Alongside being one of the deadliest terrorist attacks in recent history, the San Bernadino shooting has also served as the battleground for one of the most high-profile legal battles regarding the status of encryption and government access to electronic devices.
While Apple has remained steadfast in its opposition to demands by the FBI to allow the agency to access the data on the shooter's phone, and has been backed by many among the industry - including the CEOs of Facebook and its rival, Google - Microsoft's co-founder Bill Gates is not one of those people. He believes that Apple should concede to the federal agency's demands as this would represent only a specific case, and not a general legal precedent that could be used by the government to snoop on any device with impunity:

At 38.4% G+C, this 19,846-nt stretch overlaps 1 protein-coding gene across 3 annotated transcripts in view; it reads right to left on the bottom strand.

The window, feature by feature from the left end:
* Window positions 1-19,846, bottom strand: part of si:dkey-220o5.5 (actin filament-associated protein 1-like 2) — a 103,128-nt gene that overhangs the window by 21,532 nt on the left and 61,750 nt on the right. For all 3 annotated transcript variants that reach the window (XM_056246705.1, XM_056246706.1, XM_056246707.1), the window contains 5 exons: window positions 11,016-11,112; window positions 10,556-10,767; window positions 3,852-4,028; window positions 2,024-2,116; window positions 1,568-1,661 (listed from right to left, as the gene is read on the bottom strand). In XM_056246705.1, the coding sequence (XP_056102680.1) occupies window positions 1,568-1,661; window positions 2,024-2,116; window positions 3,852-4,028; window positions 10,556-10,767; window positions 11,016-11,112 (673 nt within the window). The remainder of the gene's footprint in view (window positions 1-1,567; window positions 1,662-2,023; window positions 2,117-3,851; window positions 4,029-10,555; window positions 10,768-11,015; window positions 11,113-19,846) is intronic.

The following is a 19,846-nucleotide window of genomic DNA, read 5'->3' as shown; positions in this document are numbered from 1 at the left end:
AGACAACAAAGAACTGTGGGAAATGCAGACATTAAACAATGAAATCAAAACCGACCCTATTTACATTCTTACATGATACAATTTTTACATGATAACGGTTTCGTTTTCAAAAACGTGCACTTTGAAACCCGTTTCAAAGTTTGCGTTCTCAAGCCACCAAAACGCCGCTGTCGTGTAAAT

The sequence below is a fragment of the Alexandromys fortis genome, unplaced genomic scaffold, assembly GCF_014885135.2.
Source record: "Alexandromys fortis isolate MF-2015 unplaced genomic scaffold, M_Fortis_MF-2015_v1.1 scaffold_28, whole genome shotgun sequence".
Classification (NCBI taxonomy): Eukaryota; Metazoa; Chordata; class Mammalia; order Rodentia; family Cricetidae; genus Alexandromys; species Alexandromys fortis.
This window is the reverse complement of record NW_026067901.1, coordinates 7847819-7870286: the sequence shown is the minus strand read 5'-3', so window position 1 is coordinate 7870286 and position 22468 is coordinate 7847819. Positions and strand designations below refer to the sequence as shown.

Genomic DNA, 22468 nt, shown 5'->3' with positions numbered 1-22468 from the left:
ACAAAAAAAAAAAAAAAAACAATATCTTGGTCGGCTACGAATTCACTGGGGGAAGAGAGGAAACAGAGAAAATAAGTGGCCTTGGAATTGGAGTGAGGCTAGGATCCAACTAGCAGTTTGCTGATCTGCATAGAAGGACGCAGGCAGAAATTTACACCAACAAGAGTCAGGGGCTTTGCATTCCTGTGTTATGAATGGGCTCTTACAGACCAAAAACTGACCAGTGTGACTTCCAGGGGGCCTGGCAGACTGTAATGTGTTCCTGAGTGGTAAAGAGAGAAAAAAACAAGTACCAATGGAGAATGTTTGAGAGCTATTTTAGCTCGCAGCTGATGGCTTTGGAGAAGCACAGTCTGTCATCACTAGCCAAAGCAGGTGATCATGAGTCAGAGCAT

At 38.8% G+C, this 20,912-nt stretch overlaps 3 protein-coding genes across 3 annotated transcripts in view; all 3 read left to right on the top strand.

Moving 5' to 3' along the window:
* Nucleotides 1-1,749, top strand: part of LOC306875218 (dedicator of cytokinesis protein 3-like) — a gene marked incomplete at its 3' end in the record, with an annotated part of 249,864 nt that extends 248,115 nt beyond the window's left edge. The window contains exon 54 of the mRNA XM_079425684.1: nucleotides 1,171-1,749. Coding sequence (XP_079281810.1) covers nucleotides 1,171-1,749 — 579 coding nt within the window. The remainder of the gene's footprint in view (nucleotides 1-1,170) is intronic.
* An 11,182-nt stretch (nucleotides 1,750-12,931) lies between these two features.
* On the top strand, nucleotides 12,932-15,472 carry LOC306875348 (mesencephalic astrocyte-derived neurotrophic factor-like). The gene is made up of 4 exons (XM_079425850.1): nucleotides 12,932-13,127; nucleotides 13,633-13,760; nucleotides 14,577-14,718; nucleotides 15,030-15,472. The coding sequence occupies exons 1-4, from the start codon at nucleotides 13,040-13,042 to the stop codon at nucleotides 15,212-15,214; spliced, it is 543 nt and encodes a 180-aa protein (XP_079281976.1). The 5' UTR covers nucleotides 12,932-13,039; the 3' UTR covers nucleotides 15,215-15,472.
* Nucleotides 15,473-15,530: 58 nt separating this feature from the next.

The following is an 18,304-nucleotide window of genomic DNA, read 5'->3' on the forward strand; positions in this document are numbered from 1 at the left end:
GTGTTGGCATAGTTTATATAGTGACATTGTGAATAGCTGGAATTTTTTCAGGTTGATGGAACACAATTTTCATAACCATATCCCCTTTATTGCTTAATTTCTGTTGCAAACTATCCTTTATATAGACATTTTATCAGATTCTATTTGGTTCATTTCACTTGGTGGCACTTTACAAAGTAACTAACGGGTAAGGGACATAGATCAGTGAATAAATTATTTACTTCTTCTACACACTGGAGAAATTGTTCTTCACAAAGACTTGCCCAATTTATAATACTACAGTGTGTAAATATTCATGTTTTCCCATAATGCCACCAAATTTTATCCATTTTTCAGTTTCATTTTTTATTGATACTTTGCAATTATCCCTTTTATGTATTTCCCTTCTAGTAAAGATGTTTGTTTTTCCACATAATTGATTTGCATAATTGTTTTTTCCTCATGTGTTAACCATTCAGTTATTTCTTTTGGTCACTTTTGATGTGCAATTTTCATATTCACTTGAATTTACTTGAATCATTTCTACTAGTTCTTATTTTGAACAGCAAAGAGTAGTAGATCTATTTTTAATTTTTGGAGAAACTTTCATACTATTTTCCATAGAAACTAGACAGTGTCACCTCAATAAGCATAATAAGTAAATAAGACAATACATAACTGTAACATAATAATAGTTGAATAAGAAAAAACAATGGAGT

[The FBI is] not asking for some general thing, [it is] asking for a particular case....It is no different than [the question of] should anybody ever have been able to tell the phone company to get information, should anybody be able to get at bank records. Let’s say the bank had tied a ribbon round the disk drive and said ‘don’t make me cut this ribbon, because you’ll make me cut it many times.
He does, however, agree that such a privilege could be misused by government agencies and wishes for safeguards to be placed in order to prevent abuse.
Given that Gates parted ways with the company years ago and is now mostly involved with his charitable foundation, the statement is, of course, not representative of Microsoft's official position on the matter, as the company has been eerily neutral and mostly refrained from commenting, both on the issue at hand and Gates' recent comments.
UPDATE: Gates has updated his statement to say that he neither supports the FBI nor Apple in the debate.